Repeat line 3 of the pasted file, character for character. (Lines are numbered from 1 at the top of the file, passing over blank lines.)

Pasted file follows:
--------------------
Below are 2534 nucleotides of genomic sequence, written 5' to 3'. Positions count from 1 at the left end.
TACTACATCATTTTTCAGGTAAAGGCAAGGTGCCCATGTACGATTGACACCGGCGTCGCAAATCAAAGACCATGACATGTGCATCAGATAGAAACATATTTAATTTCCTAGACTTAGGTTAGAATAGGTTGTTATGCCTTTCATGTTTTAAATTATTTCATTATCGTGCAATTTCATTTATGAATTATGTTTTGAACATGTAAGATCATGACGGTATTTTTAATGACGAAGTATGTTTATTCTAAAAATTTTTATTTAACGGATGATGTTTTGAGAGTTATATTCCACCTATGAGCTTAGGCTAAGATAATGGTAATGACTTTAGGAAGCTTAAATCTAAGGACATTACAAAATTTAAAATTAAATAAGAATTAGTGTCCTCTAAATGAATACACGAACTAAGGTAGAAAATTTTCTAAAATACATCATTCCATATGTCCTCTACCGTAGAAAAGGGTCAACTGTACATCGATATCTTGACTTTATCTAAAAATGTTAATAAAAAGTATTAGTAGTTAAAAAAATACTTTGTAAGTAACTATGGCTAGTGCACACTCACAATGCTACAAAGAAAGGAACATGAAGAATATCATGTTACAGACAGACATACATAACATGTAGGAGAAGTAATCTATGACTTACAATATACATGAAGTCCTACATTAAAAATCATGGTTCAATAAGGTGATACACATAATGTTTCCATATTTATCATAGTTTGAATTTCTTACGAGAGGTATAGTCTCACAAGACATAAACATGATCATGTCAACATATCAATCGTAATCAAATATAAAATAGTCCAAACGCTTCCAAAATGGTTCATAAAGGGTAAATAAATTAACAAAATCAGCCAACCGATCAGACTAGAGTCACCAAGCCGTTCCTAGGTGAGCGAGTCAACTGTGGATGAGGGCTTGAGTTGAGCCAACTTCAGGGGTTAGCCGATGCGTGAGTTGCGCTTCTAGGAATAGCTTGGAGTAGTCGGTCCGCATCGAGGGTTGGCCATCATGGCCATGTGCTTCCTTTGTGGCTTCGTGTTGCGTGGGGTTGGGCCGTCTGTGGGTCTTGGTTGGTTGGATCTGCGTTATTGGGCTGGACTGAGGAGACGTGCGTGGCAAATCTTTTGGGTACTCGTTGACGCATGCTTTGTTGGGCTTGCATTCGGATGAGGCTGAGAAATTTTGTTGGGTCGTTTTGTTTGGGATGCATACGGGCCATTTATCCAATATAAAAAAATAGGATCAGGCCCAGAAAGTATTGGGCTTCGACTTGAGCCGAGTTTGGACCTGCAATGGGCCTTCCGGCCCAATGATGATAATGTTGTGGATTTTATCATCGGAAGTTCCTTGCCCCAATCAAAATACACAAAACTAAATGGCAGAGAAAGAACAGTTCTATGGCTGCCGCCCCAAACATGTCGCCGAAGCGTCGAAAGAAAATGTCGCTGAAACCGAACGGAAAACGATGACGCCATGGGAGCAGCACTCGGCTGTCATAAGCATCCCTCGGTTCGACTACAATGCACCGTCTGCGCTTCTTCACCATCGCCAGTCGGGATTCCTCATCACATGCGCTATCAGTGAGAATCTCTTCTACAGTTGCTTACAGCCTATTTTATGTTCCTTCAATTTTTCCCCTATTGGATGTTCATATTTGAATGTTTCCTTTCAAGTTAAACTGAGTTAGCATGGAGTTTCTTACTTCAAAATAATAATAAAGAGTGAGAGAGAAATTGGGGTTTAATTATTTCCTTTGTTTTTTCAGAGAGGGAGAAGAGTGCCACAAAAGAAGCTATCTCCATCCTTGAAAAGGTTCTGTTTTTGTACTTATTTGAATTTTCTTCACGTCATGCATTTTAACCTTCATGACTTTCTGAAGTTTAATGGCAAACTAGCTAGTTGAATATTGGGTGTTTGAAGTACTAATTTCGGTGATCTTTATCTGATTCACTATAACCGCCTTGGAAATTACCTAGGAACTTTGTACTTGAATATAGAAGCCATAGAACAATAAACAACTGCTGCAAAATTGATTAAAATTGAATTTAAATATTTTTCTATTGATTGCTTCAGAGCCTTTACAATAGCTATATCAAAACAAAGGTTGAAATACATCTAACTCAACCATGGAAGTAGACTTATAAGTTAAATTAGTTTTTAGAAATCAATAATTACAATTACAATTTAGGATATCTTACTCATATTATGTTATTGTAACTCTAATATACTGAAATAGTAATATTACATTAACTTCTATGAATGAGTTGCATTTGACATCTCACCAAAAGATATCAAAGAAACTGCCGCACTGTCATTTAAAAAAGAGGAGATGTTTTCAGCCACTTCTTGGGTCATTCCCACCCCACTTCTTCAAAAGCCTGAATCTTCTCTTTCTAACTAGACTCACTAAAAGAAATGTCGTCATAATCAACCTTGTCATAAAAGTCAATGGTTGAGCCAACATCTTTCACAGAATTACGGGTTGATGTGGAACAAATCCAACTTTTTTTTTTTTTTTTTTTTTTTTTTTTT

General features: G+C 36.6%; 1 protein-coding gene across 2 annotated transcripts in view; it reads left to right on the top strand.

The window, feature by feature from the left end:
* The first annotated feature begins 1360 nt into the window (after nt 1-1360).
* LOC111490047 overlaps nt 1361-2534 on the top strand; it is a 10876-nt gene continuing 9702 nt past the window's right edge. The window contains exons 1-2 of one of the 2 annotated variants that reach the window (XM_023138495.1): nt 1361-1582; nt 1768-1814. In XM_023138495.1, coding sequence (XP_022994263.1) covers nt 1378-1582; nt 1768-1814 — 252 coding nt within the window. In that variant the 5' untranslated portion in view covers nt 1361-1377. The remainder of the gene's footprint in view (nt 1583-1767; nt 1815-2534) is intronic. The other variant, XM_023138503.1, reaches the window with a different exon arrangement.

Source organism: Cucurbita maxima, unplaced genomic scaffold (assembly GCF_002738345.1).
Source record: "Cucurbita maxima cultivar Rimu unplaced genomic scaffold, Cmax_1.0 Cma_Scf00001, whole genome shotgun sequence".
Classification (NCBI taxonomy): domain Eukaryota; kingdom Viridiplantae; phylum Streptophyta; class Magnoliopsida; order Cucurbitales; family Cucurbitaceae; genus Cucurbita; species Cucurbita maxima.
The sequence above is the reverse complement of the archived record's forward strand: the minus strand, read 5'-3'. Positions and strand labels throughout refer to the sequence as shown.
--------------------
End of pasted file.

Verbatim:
General features: G+C 36.6%; 1 protein-coding gene across 2 annotated transcripts in view; it reads left to right on the top strand.